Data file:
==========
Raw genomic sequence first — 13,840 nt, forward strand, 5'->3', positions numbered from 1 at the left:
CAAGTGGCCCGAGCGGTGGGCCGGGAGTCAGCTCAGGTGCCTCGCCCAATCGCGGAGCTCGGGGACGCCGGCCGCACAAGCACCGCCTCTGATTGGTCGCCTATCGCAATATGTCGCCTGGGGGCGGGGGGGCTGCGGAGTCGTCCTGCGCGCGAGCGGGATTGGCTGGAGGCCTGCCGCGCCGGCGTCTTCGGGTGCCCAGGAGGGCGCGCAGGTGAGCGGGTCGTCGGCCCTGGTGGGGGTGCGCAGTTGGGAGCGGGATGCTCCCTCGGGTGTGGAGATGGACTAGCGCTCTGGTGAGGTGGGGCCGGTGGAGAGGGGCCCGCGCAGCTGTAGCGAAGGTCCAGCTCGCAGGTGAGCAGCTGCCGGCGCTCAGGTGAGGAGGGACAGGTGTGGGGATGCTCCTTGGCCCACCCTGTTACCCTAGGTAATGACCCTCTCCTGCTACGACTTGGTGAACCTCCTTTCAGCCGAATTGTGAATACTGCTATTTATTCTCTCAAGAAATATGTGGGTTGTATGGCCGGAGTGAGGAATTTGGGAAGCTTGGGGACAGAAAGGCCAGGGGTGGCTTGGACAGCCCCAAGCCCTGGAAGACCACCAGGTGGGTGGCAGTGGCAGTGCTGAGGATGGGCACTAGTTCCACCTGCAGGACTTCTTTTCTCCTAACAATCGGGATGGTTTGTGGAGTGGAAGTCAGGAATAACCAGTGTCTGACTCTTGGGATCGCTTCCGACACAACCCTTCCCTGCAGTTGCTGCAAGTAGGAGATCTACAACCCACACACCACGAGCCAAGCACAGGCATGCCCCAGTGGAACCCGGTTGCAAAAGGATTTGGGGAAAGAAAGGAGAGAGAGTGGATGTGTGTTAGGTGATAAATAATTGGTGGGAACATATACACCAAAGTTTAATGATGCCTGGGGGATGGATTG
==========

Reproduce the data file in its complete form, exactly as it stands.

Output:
Raw genomic sequence first — 13,840 nt, forward strand, 5'->3', positions numbered from 1 at the left:
CAAGTGGCCCGAGCGGTGGGCCGGGAGTCAGCTCAGGTGCCTCGCCCAATCGCGGAGCTCGGGGACGCCGGCCGCACAAGCACCGCCTCTGATTGGTCGCCTATCGCAATATGTCGCCTGGGGGCGGGGGGGCTGCGGAGTCGTCCTGCGCGCGAGCGGGATTGGCTGGAGGCCTGCCGCGCCGGCGTCTTCGGGTGCCCAGGAGGGCGCGCAGGTGAGCGGGTCGTCGGCCCTGGTGGGGGTGCGCAGTTGGGAGCGGGATGCTCCCTCGGGTGTGGAGATGGACTAGCGCTCTGGTGAGGTGGGGCCGGTGGAGAGGGGCCCGCGCAGCTGTAGCGAAGGTCCAGCTCGCAGGTGAGCAGCTGCCGGCGCTCAGGTGAGGAGGGACAGGTGTGGGGATGCTCCTTGGCCCACCCTGTTACCCTAGGTAATGACCCTCTCCTGCTACGACTTGGTGAACCTCCTTTCAGCCGAATTGTGAATACTGCTATTTATTCTCTCAAGAAATATGTGGGTTGTATGGCCGGAGTGAGGAATTTGGGAAGCTTGGGGACAGAAAGGCCAGGGGTGGCTTGGACAGCCCCAAGCCCTGGAAGACCACCAGGTGGGTGGCAGTGGCAGTGCTGAGGATGGGCACTAGTTCCACCTGCAGGACTTCTTTTCTCCTAACAATCGGGATGGTTTGTGGAGTGGAAGTCAGGAATAACCAGTGTCTGACTCTTGGGATCGCTTCCGACACAACCCTTCCCTGCAGTTGCTGCAAGTAGGAGATCTACAACCCACACACCACGAGCCAAGCACAGGCATGCCCCAGTGGAACCCGGTTGCAAAAGGATTTGGGGAAAGAAAGGAGAGAGAGTGGATGTGTGTTAGGTGATAAATAATTGGTGGGAACATATACACCAAAGTTTAATGATGCCTGGGGGATGGATTG